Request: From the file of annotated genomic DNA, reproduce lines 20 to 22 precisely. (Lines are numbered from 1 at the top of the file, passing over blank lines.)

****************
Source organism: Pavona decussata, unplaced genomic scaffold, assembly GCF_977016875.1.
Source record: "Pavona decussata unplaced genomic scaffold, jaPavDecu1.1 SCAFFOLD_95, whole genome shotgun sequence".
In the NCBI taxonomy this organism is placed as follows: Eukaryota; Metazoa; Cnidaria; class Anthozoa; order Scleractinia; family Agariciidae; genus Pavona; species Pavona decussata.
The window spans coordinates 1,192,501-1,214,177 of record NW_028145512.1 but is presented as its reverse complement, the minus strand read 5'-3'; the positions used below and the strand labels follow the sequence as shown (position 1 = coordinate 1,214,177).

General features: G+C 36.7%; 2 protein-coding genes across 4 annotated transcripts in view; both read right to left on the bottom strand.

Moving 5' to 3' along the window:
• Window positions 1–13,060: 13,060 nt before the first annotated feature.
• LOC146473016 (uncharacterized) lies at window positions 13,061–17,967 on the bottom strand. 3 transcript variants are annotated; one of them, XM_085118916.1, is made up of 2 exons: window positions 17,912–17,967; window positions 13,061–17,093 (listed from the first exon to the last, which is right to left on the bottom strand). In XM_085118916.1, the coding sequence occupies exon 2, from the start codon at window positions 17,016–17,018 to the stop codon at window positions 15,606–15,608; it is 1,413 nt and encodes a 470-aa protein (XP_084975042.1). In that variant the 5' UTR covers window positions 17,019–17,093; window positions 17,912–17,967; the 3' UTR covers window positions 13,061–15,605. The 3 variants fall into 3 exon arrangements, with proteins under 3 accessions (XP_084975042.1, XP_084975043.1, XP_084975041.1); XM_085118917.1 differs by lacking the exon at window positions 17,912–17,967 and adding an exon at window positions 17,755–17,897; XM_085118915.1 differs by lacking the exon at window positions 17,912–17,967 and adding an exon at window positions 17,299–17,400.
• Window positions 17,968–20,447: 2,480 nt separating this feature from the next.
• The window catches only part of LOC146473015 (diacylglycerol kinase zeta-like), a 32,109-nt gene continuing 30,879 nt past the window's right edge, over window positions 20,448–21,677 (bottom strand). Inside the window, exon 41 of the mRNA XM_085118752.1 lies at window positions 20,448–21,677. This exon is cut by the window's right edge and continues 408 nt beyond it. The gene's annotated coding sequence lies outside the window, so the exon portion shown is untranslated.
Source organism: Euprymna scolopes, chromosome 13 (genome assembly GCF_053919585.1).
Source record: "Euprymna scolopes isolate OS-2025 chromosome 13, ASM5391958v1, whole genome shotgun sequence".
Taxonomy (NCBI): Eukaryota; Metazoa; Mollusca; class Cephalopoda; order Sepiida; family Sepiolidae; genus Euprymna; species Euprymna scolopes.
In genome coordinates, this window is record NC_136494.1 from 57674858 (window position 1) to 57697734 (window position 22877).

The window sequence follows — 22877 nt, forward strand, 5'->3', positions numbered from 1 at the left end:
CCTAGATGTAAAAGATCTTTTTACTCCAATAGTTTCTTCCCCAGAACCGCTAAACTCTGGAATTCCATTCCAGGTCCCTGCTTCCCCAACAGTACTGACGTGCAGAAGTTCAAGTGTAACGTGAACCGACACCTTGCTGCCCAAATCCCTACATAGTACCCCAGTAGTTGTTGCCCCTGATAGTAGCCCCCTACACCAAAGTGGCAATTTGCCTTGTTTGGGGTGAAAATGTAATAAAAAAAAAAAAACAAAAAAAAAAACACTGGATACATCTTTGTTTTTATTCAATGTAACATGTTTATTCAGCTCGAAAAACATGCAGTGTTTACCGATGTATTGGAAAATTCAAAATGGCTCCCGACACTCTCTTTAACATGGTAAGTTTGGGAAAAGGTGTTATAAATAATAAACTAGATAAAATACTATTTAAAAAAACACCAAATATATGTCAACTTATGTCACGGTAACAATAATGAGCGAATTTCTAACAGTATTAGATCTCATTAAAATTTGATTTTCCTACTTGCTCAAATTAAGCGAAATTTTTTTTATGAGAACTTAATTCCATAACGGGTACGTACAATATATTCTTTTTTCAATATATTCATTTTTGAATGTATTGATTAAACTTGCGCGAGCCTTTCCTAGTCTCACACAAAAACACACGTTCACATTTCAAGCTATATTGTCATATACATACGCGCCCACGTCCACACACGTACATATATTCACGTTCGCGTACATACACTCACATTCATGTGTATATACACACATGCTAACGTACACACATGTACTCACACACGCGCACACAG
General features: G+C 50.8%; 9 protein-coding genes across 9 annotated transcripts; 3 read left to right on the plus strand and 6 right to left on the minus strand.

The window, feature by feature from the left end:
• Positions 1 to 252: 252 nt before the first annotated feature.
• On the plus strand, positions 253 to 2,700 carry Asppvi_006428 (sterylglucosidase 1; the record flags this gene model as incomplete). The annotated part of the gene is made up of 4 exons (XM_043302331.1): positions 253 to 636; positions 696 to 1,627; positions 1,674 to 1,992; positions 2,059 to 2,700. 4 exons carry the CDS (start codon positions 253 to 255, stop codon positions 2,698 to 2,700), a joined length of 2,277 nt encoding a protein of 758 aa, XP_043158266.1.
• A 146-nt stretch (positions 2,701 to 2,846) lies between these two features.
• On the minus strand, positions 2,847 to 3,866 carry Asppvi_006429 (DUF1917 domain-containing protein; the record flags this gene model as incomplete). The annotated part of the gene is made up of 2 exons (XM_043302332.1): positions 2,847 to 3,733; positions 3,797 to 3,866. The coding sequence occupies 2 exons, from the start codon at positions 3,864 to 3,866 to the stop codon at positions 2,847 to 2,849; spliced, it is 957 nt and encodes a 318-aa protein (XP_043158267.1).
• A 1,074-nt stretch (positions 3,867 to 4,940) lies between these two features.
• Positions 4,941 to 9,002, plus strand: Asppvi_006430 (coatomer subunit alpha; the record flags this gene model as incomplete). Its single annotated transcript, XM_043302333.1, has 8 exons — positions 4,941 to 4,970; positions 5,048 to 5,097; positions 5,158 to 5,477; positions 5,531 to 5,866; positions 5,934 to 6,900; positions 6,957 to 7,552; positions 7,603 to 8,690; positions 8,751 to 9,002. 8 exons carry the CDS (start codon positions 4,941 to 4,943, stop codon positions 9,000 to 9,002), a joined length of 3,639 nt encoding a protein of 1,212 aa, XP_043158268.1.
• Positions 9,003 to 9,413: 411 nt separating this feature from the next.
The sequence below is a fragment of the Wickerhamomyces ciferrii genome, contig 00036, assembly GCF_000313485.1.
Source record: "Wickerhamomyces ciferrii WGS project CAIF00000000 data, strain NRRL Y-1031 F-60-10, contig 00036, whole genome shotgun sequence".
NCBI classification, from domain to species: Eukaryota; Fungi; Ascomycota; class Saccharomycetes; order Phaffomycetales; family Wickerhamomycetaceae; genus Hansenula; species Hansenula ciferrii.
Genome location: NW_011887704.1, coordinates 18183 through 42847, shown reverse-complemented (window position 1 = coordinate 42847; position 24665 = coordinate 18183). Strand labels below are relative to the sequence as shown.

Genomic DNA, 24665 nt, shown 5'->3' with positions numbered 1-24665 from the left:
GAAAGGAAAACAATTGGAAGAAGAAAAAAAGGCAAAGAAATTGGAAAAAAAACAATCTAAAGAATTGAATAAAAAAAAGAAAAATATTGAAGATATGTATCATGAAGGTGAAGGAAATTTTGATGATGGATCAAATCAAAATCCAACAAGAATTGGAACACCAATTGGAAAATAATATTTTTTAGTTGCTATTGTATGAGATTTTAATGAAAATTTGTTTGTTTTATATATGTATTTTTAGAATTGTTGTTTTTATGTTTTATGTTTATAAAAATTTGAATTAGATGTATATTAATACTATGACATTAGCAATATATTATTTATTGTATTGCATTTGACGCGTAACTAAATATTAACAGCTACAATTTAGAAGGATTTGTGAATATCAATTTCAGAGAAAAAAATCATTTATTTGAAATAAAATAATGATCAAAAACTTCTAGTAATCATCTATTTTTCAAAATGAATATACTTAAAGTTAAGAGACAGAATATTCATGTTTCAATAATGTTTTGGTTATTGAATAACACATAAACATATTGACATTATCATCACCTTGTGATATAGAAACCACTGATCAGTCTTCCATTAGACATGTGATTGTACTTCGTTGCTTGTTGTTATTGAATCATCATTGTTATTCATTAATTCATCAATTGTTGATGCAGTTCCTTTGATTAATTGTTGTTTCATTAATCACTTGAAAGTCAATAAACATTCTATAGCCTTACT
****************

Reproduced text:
• On the plus strand, positions 253 to 2,700 carry Asppvi_006428 (sterylglucosidase 1; the record flags this gene model as incomplete). The annotated part of the gene is made up of 4 exons (XM_043302331.1): positions 253 to 636; positions 696 to 1,627; positions 1,674 to 1,992; positions 2,059 to 2,700. 4 exons carry the CDS (start codon positions 253 to 255, stop codon positions 2,698 to 2,700), a joined length of 2,277 nt encoding a protein of 758 aa, XP_043158266.1.
• A 146-nt stretch (positions 2,701 to 2,846) lies between these two features.
• On the minus strand, positions 2,847 to 3,866 carry Asppvi_006429 (DUF1917 domain-containing protein; the record flags this gene model as incomplete). The annotated part of the gene is made up of 2 exons (XM_043302332.1): positions 2,847 to 3,733; positions 3,797 to 3,866. The coding sequence occupies 2 exons, from the start codon at positions 3,864 to 3,866 to the stop codon at positions 2,847 to 2,849; spliced, it is 957 nt and encodes a 318-aa protein (XP_043158267.1).